Posted 11 November 2019
As Lilly negotiates with the Department of Health to list its CGRP migraine preventative drug Emgality on the PBS and Teva awaits the PBAC outcome on its contender Ajovy, a new US report suggests new migraine attack drugs may be less cost-effective than genericised triptans.
US cost-effectiveness watchdog the Institute for Clinical and Economic Review (ICER) released a draft report on Thursday comparing new therapies coming through to older migraine therapies, with the outcome not good for sponsors.
Eli Lilly, Allergan and Biohaven all have new therapies targeting migraine attacks after Novartis, Lilly and Teva gained global approvals for the CGRP class of new migraine preventatives, which have to date battled to impress the PBAC.
The newcomers include Lilly's Reyvow, Allergan's ubrogepant and Biohaven's rimegepant, which the ICER draft report found with "moderate certainty" provided a "small or substantial" health benefit for patients who cannot take or haven't responded to triptans.
For those who do respond to triptans, the ICER found ubrogepant and rimegepant as "comparable or inferior" to triptans and Lilly's Reyvow as likely to perform worse.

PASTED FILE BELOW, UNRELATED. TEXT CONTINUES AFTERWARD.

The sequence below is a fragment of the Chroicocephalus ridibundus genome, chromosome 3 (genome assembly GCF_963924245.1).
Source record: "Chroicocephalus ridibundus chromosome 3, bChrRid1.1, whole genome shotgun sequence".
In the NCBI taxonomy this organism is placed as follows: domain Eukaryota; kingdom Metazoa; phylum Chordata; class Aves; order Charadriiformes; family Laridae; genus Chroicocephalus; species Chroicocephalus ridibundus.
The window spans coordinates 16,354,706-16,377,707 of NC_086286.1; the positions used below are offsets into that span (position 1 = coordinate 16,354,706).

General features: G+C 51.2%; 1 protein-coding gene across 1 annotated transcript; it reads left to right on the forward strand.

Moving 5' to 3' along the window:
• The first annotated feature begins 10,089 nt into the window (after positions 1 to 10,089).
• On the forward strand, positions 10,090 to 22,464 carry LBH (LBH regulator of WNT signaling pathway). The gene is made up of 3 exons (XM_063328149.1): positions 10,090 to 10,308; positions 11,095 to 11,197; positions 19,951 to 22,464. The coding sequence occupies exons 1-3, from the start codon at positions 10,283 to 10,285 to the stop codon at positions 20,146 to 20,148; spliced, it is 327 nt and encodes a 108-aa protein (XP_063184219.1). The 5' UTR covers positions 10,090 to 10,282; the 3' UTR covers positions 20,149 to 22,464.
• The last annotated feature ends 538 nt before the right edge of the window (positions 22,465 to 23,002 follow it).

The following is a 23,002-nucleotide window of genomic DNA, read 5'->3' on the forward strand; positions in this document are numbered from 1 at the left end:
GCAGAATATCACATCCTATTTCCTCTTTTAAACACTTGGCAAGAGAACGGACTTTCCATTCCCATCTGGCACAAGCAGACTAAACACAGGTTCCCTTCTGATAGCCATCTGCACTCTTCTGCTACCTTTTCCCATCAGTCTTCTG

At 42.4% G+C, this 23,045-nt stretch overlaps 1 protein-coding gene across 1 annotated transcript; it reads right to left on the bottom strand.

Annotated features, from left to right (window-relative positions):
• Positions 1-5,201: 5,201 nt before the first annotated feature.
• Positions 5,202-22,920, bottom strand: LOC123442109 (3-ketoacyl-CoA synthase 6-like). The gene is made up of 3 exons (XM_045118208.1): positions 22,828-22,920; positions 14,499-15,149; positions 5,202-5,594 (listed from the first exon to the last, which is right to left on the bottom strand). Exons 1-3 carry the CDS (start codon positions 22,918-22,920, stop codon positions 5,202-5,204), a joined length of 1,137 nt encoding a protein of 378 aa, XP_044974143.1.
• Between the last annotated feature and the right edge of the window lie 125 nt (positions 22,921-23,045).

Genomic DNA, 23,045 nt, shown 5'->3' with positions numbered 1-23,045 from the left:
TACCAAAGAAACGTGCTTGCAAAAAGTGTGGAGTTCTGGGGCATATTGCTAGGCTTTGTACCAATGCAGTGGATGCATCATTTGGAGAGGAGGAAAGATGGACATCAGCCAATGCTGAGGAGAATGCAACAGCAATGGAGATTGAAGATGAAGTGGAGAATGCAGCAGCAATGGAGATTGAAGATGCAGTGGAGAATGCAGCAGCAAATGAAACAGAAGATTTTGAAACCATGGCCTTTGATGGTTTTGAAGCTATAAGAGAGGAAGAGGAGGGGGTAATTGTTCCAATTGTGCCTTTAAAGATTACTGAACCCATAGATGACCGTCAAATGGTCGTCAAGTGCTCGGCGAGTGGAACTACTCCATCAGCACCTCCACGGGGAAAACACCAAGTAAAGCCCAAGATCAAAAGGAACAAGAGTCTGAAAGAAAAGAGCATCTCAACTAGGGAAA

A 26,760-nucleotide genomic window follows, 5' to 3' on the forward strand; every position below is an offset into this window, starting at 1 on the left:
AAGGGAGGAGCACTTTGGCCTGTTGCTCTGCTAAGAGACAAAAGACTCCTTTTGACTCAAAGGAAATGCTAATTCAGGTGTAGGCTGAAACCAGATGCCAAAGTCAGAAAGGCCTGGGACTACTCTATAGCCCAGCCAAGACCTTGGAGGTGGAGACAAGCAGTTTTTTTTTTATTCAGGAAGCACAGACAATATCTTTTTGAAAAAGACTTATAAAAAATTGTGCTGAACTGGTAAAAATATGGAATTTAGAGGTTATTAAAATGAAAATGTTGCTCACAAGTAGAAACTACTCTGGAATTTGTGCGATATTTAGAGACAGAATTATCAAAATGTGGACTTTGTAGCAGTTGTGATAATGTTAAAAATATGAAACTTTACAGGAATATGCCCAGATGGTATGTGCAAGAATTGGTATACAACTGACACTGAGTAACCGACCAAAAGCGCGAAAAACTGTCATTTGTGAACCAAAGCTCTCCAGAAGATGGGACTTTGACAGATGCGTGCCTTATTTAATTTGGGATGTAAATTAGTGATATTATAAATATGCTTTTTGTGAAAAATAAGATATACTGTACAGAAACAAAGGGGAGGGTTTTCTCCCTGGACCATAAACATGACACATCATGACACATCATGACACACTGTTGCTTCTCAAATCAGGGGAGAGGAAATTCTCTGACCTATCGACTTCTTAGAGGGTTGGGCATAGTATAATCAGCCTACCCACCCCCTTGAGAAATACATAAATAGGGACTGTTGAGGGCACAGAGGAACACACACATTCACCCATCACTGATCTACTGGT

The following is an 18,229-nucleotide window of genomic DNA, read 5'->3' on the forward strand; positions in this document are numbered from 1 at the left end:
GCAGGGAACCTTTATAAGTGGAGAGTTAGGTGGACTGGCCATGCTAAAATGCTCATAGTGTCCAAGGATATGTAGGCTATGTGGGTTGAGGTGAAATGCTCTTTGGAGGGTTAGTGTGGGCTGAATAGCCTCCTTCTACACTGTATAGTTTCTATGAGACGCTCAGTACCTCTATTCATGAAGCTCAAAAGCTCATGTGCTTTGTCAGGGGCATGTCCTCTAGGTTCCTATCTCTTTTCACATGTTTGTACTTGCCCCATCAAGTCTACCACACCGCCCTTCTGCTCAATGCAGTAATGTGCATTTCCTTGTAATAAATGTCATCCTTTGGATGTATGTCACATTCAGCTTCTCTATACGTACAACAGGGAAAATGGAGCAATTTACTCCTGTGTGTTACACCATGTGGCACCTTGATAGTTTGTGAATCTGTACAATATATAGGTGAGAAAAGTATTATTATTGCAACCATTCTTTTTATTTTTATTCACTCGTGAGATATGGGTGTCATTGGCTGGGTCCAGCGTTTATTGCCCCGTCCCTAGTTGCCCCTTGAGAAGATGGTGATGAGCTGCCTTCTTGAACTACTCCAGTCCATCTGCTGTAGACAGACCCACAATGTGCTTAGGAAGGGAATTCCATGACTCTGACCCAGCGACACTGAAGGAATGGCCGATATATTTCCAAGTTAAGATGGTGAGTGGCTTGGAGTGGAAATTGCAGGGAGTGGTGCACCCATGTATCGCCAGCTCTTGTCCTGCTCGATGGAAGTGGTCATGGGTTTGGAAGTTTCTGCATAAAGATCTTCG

Eli Lilly won FDA approval for Reyvow in October, with hopes it would arrive in Australia mid-2020.
The ICER noted pricing of the new therapies would "determine whether they are cost-effective at commonly used thresholds in patients who cannot take triptan medications", suggesting companies will not be able to command a premium price for the drugs.
Using expected US pricing for the new meds, ICER concluded triptans would "provide a greater benefit at a lower total cost", particularly for those who respond and can tolerate them.
Allergan's ubrogepant is set for an FDA decision in December and could also arrive in Australia in 2020.
However, with the CGRP class having failed to impress at PBAC and being pushed under the existing Botox cap for migraine prevention, companies may wait to see how uptake goes in other markets before risking bringing the new therapies to Australia.
The heavily genericised triptans made less than $5 million in R/PBS benefits in the year to September for migraine.